The second branch is a group of motor fibers that innervate the stapedius muscle.
The third and final branch at the intratemporal part is the chorda tympani. This is the last time that sensory nerves in the facial nerve come to play. After the chorda tympani, all branches have motor effects.
The facial nerve now exits the cranium at the stylomastoid foramen.
The extracranial facial nerve lies outside of the skull. As all extracranial branches are motor nerves, this part is often (confusingly) referred to as the motor root. The below image shows where these CN VII branches run.
The extracranial facial nerve branches after the stylomastoid foramen are:
- Posterior auricular nerve
- Nerve to the digastric muscle
- Nerve to the stylohyoid muscle
After this point, the motor root of the facial nerve enters the parotid gland but does not innervate it. Within the gland, the final five branches spread through the face:
- Temporal branch
- Zygomatic branch
- Buccal branch
- Marginal mandibular branch
- Cervical branch
Facial Nerve Function
Facial nerve function requires an understanding of which nerves provide which effects. It is important to differentiate between the parasympathetic, sensory, and motor functions of the facial nerve.
The parasympathetic nervous system is part of the autonomic nervous system. Facial nerve parasympathetic fibers innervate the submandibular and sublingual salivary glands and encourage them to secrete saliva. The third and final parasympathetic function is control of the lacrimal glands for tear production.
Facial nerve motor functions are by far the most widespread. These nerve branches are essential for facial expression, communication, and the swallowing reflex.
Facial Nerve Branches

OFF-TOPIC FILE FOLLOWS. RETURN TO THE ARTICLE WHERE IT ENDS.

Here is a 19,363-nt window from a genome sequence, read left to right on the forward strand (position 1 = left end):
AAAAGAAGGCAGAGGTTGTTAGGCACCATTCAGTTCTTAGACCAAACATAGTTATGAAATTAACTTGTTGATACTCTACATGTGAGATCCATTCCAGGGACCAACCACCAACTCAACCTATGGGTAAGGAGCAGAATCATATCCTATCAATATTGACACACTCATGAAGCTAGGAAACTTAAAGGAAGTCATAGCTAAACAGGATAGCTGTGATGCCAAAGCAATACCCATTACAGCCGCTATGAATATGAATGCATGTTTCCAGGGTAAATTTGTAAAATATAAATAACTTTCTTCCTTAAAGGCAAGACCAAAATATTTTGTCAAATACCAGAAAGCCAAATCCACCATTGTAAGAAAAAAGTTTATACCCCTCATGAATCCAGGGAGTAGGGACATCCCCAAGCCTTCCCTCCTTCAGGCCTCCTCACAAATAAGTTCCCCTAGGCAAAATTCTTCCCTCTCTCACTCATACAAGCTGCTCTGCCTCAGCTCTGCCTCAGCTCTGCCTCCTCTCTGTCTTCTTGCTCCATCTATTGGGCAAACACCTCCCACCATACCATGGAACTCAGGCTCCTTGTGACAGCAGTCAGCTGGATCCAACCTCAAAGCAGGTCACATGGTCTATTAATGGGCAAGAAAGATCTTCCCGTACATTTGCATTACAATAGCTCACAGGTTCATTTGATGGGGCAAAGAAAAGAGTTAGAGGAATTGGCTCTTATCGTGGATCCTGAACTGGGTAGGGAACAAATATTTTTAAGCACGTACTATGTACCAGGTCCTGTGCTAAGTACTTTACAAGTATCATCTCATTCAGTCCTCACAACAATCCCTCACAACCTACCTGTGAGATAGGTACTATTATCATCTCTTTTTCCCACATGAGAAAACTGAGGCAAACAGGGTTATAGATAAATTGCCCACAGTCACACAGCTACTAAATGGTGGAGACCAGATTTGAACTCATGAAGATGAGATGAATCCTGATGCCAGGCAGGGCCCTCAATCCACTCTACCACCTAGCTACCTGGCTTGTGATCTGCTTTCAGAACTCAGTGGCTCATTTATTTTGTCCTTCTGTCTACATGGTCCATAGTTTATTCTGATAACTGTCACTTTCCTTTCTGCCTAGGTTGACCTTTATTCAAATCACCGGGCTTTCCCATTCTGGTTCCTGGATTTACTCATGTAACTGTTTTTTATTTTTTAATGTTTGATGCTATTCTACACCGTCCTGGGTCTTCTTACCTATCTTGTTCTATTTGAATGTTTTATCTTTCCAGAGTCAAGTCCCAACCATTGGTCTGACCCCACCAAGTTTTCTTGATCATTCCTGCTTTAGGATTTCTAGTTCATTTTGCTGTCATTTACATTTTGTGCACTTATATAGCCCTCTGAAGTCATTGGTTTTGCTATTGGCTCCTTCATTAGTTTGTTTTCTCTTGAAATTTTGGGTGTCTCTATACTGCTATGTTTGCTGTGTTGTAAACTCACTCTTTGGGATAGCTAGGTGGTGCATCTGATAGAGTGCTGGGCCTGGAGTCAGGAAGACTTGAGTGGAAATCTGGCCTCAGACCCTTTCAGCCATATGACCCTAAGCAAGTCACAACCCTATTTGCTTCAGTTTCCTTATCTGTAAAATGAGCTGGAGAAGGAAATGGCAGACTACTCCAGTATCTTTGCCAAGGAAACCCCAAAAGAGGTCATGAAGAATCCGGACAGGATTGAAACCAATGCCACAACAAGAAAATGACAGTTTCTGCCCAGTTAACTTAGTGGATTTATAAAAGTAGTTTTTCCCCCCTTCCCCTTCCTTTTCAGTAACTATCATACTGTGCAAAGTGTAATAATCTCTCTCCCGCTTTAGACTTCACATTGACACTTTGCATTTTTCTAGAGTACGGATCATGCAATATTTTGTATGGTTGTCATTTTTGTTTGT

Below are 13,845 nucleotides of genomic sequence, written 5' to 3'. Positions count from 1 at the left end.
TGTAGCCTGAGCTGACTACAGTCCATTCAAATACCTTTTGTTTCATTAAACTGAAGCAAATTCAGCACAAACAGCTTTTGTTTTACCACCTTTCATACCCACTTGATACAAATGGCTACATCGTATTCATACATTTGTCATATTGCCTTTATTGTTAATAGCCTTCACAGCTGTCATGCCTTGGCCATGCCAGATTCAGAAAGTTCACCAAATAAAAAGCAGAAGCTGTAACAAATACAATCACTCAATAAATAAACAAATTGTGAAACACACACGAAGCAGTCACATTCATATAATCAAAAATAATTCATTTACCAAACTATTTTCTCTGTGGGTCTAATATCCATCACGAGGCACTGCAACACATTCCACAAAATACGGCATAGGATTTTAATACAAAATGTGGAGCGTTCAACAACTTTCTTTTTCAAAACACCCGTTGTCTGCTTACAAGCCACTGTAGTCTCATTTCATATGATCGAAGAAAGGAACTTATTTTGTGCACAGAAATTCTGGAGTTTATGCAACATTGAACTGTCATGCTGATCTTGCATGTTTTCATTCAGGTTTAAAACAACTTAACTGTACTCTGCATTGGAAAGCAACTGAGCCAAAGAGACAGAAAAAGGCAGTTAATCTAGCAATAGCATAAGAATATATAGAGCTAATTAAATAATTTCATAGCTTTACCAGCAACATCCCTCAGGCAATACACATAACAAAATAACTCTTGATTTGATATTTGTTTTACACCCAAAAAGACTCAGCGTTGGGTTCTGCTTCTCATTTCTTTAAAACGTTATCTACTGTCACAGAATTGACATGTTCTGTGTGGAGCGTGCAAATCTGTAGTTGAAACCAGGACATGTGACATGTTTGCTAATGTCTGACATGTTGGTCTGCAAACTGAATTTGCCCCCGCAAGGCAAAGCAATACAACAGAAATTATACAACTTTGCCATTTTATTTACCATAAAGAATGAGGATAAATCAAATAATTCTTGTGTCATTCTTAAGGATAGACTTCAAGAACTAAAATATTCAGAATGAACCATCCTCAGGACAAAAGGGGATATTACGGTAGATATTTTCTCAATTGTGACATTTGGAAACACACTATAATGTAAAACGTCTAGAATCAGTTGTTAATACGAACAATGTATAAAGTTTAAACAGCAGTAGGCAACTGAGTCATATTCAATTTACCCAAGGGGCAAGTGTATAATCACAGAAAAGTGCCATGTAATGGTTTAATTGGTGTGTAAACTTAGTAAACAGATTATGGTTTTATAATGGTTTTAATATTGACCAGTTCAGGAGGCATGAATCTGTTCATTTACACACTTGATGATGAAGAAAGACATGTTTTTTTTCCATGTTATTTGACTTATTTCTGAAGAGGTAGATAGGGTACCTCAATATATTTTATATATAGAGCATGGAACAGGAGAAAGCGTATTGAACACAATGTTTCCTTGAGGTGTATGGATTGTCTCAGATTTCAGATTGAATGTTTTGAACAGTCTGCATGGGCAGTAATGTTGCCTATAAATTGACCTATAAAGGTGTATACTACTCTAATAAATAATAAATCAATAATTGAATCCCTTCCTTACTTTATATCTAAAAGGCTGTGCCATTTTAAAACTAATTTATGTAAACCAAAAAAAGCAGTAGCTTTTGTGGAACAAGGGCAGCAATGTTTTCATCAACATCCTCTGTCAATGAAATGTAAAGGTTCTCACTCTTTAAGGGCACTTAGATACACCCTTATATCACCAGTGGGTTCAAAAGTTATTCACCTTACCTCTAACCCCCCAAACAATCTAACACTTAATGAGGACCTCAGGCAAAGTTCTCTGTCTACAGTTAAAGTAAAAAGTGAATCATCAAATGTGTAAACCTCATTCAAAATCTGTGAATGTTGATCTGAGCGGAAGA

- Greater Petrosal Nerve
Also called the greater superficial petrosal nerve. Parasympathetic nerve fibers from the intermediate (sensory) root. In combination with other (non-facial) nerves, the greater petrosal nerve regulates blood flow to the nasal mucosa and allows taste perception in the front two-thirds of the tongue. Another shared task is the innervation of the lacrimal glands that produce tears.
- Nerve to Stapedius
The stapedius muscle is part of the inner ear and the smallest muscle of the body. It keeps the stapes bone in place. If this branch is damaged, the stapes may move excessively; even gentle sounds can sound very loud (hyperacusis).
- Chorda Tympani
The chorda tympani branch is a sensory nerve; innervation begins at the tongue mucous membrane and ends at the brainstem. The fibers that innervate the taste buds of the front two-thirds of the tongue are primarily special sensory afferent in type; some parasympathetic fibers travel on toward the submandibular and sublingual salivary glands.
- Posterior Auricular Nerve
Together with non-facial nerve branches, the posterior auricular nerve innervates the occipitalis muscle, occipitofrontalis muscle, and muscles around (and of) the ear. Many of these small muscles help to produce the auricular folds that attenuate our sense of hearing.
- Nerve to the Digastric Muscle
The facial nerve innervates the posterior belly of the paired digastric muscle. The digastric muscle is a loop of muscle under the jaw with two bands of muscle (bellies) connected by a tendon. Both bellies are essential for complex jaw movement and also lift the tongue bone when we swallow.
- Nerve to the Stylohyoid Muscle